I wanted old, beach house style cabinets so we designed new cabinets and had them built to look old and weathered, and then we cut plumbing holes in the dresser and made it the sink vanity.  It was easy!  We went against the trends and kept the wooden tops.  The ultra modern frosted glass vessel sink complements the nearby fishbowl filled with colored sea glass, shells and crustaceans we picked up along the beach in New Jersey.  The new window allows us a perfect view of the barn, and the romping goats, and we also kept the awning window in the shower to help clear the steamy air and ventilate the bathroom.  The ceramic floor tiles look like the boardwalk and the pebbles in the oversized shower feel like we are at the water’s edge.  Tired of hanging shelves from the shower head and suction-attached plastic corner shelving in our old one piece molded shower, we designed a two shelf niche that holds only the shower essentials and looks neat and integrated into the design.  We picked a Moen shower head and added the shower bar for a second extension sliding shower head. We selected a water saving American Standard one piece toilet with soft closing lid.  Recessed lights give a bold brightness to the room, but we also have the option of soft light from the Nutone heater/fan.  Often, I shower to the light of nearby candles.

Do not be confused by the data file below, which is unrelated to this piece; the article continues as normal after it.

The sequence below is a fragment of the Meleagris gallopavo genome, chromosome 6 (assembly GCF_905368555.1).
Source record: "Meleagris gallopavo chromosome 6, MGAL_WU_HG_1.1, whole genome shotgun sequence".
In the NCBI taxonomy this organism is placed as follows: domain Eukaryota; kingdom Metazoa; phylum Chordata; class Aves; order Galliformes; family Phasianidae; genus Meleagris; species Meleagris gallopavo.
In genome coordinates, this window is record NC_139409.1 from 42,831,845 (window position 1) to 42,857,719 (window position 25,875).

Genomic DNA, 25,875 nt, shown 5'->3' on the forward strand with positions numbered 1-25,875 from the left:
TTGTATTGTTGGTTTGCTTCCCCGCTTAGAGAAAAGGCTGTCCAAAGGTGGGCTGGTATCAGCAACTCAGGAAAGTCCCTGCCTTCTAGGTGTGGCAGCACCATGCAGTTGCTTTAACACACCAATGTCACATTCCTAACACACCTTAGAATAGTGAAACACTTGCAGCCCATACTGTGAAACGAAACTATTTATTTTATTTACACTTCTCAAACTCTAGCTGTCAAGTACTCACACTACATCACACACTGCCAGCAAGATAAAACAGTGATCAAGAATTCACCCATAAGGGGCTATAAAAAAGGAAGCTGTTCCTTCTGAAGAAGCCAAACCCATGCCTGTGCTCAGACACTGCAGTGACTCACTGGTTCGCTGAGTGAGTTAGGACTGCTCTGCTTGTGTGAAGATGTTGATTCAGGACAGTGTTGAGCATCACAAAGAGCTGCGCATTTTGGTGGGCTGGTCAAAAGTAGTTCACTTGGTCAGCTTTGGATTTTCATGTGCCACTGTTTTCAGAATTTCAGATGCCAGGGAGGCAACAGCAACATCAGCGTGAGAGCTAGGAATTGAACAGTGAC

The 15-light pocket door doesn’t take up one inch of bathroom space, and is reminiscent of the doors in the old houses in Long Branch or Asbury Park.  We have extremely sturdy and durable acrylic towel bars that melt with a sparkle into the walls.  I re-painted the antique ice cream chair I have had from my childhood bedroom, and (since I am an artist) I silk-painted and sewed a cover for a new chair pillow that matches the color scheme in the room.  The walls are painted with Benjamin Moore “Quiet Moments”, to which I added glitter that occasionally flashes in the sun.  When it came to choosing the medicine cabinet, we purchased the Afina DD3030RBRD from Quality Bath after looking at many cheaply made medicine cabinets in the large home building stores and after looking at the very expensive cabinets in the small plumbing and bath specialty stores.  We installed the cabinet ourselves when the bathroom was finished and we were amazed to see that everything matched up:  the mirrored surface mount kit fit perfectly, and all the pieces we needed were in the box.  We are still framing the artwork for the walls, which is where I will spend the gift certificate I won in the drawing sponsored by Quality Bath.


This bathroom project was fun and necessary.  Along the process, we updated the bedroom, drained and removed the water bed we had for 34 years, bought a firm foam king size round bed at Ikea, changed our dark wormwood bedroom set pieces to lovely, white wicker furniture.  We put a new oak floor laid on the diagonal in the sewing room, installed a bank of cabinet storage and sewing worktable on one end (Lowes), and a wall of closet closed by four floor-to-ceiling sliders on the opposite end (Sliding Door Company). The bathroom and the entire upstairs master suite is now coordinated, calming, and totally functional.

And now, folks, I’m targeting the kitchen.